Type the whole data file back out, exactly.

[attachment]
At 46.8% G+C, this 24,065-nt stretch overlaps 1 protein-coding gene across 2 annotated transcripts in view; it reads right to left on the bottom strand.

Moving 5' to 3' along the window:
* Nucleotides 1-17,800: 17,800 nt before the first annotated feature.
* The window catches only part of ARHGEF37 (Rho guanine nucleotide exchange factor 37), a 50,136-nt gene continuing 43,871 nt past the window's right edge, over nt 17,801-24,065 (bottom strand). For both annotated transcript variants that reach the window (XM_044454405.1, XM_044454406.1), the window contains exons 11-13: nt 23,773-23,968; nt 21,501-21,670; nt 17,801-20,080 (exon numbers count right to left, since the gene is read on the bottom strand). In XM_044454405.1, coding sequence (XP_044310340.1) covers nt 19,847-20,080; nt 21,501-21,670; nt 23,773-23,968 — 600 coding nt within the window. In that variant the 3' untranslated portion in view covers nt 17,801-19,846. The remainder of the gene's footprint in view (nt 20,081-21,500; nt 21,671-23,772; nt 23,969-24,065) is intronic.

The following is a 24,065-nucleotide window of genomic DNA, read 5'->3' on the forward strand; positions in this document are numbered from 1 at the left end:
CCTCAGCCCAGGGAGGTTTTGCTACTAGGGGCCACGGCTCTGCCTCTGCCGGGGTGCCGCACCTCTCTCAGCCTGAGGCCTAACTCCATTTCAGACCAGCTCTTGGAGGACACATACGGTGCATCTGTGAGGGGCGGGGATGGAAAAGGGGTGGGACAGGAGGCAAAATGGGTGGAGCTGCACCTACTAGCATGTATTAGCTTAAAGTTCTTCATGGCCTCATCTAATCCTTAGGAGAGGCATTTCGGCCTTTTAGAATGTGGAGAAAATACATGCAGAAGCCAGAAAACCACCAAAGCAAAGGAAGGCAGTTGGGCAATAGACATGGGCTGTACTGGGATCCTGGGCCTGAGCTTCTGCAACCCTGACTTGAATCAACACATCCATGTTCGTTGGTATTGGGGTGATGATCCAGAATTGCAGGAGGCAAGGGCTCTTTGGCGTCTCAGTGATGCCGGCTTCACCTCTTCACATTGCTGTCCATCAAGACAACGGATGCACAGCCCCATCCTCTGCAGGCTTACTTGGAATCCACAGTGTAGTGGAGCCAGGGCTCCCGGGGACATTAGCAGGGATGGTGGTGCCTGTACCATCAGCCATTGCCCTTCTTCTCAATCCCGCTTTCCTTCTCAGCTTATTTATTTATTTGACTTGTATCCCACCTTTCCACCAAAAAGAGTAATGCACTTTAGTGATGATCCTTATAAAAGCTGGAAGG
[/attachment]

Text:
At 46.8% G+C, this 24,065-nt stretch overlaps 1 protein-coding gene across 2 annotated transcripts in view; it reads right to left on the bottom strand.

Moving 5' to 3' along the window:
* Nucleotides 1-17,800: 17,800 nt before the first annotated feature.
* The window catches only part of ARHGEF37 (Rho guanine nucleotide exchange factor 37), a 50,136-nt gene continuing 43,871 nt past the window's right edge, over nt 17,801-24,065 (bottom strand). For both annotated transcript variants that reach the window (XM_044454405.1, XM_044454406.1), the window contains exons 11-13: nt 23,773-23,968; nt 21,501-21,670; nt 17,801-20,080 (exon numbers count right to left, since the gene is read on the bottom strand). In XM_044454405.1, coding sequence (XP_044310340.1) covers nt 19,847-20,080; nt 21,501-21,670; nt 23,773-23,968 — 600 coding nt within the window. In that variant the 3' untranslated portion in view covers nt 17,801-19,846. The remainder of the gene's footprint in view (nt 20,081-21,500; nt 21,671-23,772; nt 23,969-24,065) is intronic.

The following is a 24,065-nucleotide window of genomic DNA, read 5'->3' on the forward strand; positions in this document are numbered from 1 at the left end:
CCTCAGCCCAGGGAGGTTTTGCTACTAGGGGCCACGGCTCTGCCTCTGCCGGGGTGCCGCACCTCTCTCAGCCTGAGGCCTAACTCCATTTCAGACCAGCTCTTGGAGGACACATACGGTGCATCTGTGAGGGGCGGGGATGGAAAAGGGGTGGGACAGGAGGCAAAATGGGTGGAGCTGCACCTACTAGCATGTATTAGCTTAAAGTTCTTCATGGCCTCATCTAATCCTTAGGAGAGGCATTTCGGCCTTTTAGAATGTGGAGAAAATACATGCAGAAGCCAGAAAACCACCAAAGCAAAGGAAGGCAGTTGGGCAATAGACATGGGCTGTACTGGGATCCTGGGCCTGAGCTTCTGCAACCCTGACTTGAATCAACACATCCATGTTCGTTGGTATTGGGGTGATGATCCAGAATTGCAGGAGGCAAGGGCTCTTTGGCGTCTCAGTGATGCCGGCTTCACCTCTTCACATTGCTGTCCATCAAGACAACGGATGCACAGCCCCATCCTCTGCAGGCTTACTTGGAATCCACAGTGTAGTGGAGCCAGGGCTCCCGGGGACATTAGCAGGGATGGTGGTGCCTGTACCATCAGCCATTGCCCTTCTTCTCAATCCCGCTTTCCTTCTCAGCTTATTTATTTATTTGACTTGTATCCCACCTTTCCACCAAAAAGAGTAATGCACTTTAGTGATGATCCTTATAAAAGCTGGAAGG